I always enjoy a 1950′s socially aware film, usually from the likes of Nicholas Ray, the high contrast colour schemes, the “shocking” behaviour of the characters who are breaking the mould of what society expects of them, being more relevant to then day.
Set just over a day in a rural Kansas town over Liberty Day we see a group of people from all different backgrounds celebrate the national holiday Picnic (1955) could just have been a drab film that sees the all American family have a good time, doesn’t make much for a film, you could just go to a park when the sun is out and see that happening. Instead an old college friend Hal Carter (William Holden) of resident in town, hoping to get a job and go up in the world. He encounters more than he hoped for. Meeting a girl who is in the prime of her life, being courted by the most eligible bachelor in town Alan Benson (Cliff Robertson) who he Carter went to college with. Always wooing her, there’s something between him and Marjorie ‘Madge’ Owens (Kim Novak) yet something is missing, that spark that makes things just happen between them.
A female dominated film, most of them living in a house with rooms to rent, becoming a home for “old maids” one of which is set in her ways but ready for a change if the right man comes along, which could be Howard Bevans (Arthur O’Connell) for school teacher Rosemary (Rosalind Russell). It’s an ensemble piece, even if Holden received top billing, he doesn’t hog the screen as others may have. Instead there is a chance for all to grow as people, understanding the path they must make in life over the space of a national holiday. Two men fighting over a woman who wants to be seen as more than just an object of desire. Her younger sister Millie Owens (Susan Strasberg) who is always competing with her, the pressure to be more feminine, as though her intelligence could hold her back.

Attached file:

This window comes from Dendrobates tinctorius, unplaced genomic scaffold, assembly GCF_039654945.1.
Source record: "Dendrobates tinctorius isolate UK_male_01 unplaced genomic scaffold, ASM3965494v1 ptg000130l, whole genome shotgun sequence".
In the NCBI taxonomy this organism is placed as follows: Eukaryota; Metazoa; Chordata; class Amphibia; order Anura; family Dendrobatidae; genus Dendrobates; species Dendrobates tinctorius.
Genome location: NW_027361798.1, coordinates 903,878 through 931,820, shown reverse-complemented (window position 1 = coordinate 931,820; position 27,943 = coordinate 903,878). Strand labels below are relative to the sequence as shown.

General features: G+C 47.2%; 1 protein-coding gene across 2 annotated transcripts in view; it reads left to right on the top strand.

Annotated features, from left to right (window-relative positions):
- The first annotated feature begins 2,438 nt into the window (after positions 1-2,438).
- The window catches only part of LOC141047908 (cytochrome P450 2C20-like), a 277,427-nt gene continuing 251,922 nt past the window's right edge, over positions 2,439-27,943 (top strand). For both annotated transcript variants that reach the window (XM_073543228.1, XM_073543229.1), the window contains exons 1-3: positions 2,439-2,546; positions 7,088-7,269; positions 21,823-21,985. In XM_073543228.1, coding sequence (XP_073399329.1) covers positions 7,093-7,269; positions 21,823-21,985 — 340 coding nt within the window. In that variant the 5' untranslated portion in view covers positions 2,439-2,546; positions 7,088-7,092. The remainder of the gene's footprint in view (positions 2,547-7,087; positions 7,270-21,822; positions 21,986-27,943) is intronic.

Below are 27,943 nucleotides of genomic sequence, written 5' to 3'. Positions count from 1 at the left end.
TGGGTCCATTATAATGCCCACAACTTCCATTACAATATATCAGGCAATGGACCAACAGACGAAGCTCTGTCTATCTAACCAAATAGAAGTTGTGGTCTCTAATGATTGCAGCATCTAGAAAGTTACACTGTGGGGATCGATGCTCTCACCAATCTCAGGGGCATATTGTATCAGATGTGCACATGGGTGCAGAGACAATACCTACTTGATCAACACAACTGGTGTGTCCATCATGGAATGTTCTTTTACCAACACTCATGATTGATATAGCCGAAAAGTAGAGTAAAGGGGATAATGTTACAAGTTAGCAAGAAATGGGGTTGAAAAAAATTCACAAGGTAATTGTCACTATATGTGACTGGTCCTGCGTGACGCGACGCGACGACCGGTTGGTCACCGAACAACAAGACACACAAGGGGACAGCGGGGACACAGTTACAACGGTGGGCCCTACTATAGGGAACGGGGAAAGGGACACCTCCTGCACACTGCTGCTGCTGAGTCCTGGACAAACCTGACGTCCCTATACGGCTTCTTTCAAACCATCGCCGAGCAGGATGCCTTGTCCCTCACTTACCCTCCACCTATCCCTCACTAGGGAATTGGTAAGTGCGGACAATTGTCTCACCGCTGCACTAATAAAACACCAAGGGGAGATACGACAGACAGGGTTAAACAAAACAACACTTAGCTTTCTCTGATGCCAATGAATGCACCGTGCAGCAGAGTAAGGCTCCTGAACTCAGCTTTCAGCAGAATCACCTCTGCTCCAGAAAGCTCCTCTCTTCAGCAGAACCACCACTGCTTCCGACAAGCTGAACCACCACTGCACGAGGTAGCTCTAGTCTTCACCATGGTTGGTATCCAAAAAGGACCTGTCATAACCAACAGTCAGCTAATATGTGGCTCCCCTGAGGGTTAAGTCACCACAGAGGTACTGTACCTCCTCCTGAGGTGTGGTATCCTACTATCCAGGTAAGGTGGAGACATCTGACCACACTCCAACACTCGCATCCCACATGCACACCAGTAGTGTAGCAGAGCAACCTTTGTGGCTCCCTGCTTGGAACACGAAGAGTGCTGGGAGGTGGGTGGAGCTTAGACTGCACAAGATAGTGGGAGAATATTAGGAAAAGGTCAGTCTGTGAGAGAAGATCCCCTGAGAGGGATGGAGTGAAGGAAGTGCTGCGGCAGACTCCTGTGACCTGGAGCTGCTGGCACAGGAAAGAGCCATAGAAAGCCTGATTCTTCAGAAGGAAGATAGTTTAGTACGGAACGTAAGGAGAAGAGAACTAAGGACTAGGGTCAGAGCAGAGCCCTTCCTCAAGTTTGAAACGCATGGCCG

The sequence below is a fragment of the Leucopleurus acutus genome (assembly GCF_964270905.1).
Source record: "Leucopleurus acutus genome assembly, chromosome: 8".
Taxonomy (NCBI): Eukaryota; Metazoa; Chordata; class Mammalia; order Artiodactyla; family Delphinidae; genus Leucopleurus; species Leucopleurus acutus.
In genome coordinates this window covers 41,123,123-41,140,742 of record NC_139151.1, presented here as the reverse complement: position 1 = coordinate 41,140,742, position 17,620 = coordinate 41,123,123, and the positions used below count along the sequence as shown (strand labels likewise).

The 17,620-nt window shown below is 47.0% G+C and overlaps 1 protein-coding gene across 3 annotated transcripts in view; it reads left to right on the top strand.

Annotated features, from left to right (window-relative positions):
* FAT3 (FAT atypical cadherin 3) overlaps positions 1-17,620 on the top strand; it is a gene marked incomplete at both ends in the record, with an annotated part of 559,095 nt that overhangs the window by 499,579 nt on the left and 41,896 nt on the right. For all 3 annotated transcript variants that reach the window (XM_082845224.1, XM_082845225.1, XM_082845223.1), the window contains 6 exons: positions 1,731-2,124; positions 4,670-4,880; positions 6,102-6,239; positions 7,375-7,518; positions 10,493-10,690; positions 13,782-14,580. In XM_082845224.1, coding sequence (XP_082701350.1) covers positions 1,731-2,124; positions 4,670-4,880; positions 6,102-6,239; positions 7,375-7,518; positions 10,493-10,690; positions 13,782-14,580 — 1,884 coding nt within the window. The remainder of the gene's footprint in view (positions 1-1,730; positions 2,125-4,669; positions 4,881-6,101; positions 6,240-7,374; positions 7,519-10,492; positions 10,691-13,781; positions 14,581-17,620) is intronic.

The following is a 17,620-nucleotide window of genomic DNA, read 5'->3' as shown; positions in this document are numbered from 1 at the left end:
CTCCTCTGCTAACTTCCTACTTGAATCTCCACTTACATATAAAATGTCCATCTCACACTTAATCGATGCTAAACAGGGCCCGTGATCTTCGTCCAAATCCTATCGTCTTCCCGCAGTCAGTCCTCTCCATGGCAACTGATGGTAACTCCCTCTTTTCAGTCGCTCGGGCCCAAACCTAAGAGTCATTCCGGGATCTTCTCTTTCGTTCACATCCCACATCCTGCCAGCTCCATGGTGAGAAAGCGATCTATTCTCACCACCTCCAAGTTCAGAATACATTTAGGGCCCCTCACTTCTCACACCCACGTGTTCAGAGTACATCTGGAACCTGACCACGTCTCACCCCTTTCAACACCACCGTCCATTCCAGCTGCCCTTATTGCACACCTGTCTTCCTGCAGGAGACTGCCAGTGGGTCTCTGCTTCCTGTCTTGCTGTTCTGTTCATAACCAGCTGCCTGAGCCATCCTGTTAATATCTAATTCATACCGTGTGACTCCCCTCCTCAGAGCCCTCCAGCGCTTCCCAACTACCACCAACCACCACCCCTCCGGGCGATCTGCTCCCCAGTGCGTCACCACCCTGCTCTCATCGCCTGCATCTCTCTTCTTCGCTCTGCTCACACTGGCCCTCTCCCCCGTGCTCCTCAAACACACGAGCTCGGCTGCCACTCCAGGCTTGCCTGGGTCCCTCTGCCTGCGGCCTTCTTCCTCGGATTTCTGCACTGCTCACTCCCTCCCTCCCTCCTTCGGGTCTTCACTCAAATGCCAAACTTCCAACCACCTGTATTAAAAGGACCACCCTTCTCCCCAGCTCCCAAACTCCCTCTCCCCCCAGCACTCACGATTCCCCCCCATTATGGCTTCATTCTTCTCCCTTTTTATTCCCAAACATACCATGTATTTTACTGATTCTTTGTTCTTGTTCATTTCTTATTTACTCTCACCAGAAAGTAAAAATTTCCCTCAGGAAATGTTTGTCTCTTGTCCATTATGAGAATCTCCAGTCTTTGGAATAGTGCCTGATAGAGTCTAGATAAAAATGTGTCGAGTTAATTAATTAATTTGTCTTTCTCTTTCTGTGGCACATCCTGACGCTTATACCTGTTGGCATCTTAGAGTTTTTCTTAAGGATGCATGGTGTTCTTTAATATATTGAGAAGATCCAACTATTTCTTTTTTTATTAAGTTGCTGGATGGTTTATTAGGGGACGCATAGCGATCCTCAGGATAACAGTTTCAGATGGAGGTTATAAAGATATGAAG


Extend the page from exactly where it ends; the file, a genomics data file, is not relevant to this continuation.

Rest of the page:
It seems those who are in the grip of overwhelming change those on the sidelines see things different, such as the girls mother Flo Owens (Betty Field) who can only see her financial future, not her oldest future, the here and now, how she feels, not just what maybe best. Whilst older neighbour Helen Potts (Verna Felton) who was first to meet the handsome college graduate and stranger in town, sees a man who has lacked in her life, and can see the difference he makes the Madge’s life. It seems society is starting to loosen up to who parents approve of for the children to be with, that background and stability is not for everyone, that you shouldn’t “judge a book by its cover” and go more with gut feeling instead.
The colours are not cranked up, instead the telling of the plot over the course of the day is the radical film-making, that see all these people’s lives cross over a normal holiday, that is so engrained in the nation’s culture, that people can fall in love with others partners, that you can get drunk and say more than you mean. It happens so why not depict it.
- Movie Review: Picnic (1955) (prettycleverfilms.com)
- Auntie Mame (1958) (campycritic.com)
- Sultry Susan Strasberg (famousdames.wordpress.com)
The first and probably major part of the Ghost Dance project which is slowly coming to a close, I spent the day adding the soundtrack which took a while to settle on, getting the right sound and the fit for it to flow. A few pieces had to be moved around for that too. I added either side pieces of film soundtrack, which really raise the piece to another level. I’m really happy with it. Next I will be working on the gunfight on the rocks which will be really fun.